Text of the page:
The Scarlet Pimpernel by Emmuska Orczy
My rating: 4 of 5 stars
The Scarlet Pimpernel occupies a strange place in the literary canon. It's often considered a classic, and its inspirations are derived from Regency literature, with maybe some Cyrano de Bergerac and Robin Hood legend thrown in. What it has inspired, though, includes pulp classics and superhero comics.
The Scarlet Pimpernel takes place during the French Revolution. The title character smuggles French aristocrats and their families to England, where they're safe from the guillotine's blade. It's told in third-person omniscient, with most of the book told through the perspective of Marguerite St. Just, a French former actress who's married a foppish English gentleman, Percy Blakeney. She's lonely, because her husband's courting affection seems to have turned into disdain as soon as he said "I do." The only person in the world she cares about is her older brother, Armand. She, like most women in England, also has a crush on the dashing Scarlet Pimpernel.
If you're familiar with the stories this has inspired, you know who the Scarlet Pimpernel long before Marguerite stumbles across the evidence. He's the one who set the archetype for Zorro and Batman to follow. It's good Marguerite doesn't know that, though, because she's blackmailed to find out who the Scarlet Pimpernel is to save her beloved brother. She fails in that, but she does pass enough information to Chauvelin, a French spy, that he figures it out.
When Marguerite realizes what she's done, she bravely sets out to warn the Scarlet Pimpernel about the trap Chauvelin sets for him. Unfortunately, her role mostly consists of her hiding, fretting, and talking herself out of doing anything. This does add to the tension and allows the reader to experience revelations along with Marguerite, but it also makes for a passive heroine. It also grates; Marguerite spends a lot of time reiterating things she's already stressed out about, and repeats things the reader is already well aware of. It detracts from the action we've already been shown.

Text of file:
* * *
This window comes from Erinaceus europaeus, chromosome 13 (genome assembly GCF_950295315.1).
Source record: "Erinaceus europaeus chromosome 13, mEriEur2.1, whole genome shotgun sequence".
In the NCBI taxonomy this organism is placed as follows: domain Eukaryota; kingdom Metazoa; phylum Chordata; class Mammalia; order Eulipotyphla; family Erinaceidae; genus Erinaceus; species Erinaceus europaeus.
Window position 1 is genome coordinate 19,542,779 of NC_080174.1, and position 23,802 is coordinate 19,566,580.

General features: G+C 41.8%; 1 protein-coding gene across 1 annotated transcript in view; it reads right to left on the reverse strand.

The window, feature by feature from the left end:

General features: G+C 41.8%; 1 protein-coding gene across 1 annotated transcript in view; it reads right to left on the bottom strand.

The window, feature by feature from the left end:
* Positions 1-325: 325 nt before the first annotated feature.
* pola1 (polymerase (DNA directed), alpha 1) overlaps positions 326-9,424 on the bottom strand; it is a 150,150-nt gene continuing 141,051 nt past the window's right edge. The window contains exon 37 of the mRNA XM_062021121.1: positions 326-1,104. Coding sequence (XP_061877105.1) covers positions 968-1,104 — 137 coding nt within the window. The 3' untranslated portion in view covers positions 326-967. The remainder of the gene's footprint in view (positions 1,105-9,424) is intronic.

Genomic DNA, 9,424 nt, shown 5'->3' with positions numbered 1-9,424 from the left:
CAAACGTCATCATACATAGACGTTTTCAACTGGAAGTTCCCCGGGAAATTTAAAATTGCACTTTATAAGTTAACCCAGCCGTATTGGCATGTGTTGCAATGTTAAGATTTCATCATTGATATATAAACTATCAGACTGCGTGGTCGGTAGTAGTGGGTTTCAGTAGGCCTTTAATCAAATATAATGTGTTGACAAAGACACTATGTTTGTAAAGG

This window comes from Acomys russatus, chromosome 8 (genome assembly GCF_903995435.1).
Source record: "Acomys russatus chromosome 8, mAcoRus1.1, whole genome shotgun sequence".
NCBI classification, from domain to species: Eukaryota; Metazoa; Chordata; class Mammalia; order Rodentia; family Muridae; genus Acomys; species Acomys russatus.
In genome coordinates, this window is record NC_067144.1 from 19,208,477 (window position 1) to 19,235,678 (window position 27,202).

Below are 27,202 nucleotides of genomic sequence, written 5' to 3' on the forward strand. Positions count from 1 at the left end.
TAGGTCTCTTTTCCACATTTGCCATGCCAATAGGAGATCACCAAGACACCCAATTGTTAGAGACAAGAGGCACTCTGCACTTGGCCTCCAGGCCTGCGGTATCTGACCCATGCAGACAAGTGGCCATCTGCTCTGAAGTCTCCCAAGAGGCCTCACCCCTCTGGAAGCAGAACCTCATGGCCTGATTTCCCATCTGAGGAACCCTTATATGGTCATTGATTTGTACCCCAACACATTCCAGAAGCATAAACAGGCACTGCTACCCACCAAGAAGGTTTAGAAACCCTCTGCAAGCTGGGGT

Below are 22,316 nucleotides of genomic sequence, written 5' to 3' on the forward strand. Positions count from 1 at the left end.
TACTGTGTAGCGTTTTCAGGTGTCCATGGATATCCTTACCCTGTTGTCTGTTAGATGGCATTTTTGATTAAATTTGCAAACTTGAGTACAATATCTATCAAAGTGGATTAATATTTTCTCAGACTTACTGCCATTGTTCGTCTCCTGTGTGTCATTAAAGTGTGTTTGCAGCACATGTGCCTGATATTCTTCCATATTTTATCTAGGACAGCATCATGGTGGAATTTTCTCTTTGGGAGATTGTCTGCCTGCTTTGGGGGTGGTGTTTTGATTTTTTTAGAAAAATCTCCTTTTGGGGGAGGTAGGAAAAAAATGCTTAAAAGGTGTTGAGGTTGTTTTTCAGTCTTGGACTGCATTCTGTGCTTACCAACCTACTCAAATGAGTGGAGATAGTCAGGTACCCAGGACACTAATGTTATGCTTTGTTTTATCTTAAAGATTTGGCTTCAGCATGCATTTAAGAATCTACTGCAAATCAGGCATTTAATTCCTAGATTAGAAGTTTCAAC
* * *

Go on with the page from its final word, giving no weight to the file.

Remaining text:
The Scarlet Pimpernel strikes this modern reader as a strange sort of hero. His strength isn't in his ability to fight, but in his quick thinking, his ability to disguise himself, and his bravery. He recognizes that fighting the authorities would serve against his interests. If he can slip past them without ever alerting them to his plans, he can keep rescuing people without giving his identity away. It makes for a fascinating literary hero, but not a cinematic one. No nail-biting chases, dashing sword fights, or edge-of-your-seat moments. Just a lot of points where you realize how thoroughly the Scarlet Pimpernel has outsmarted the bad guys.
Despite Marguerite's passivity, the ending is satisfying and romantic, in the classic and modern senses of the word. It's easy to see why the Scarlet Pimpernel has become the blueprint for many modern heroes with a secret identity. He's impressive.
I listened to this book on audio, narrated by Stephen Crossly. He was able to capture a wide range of accents, and his default narration voice was pleasant to listen to. He certainly didn't detract from my enjoyment of this adventure story.
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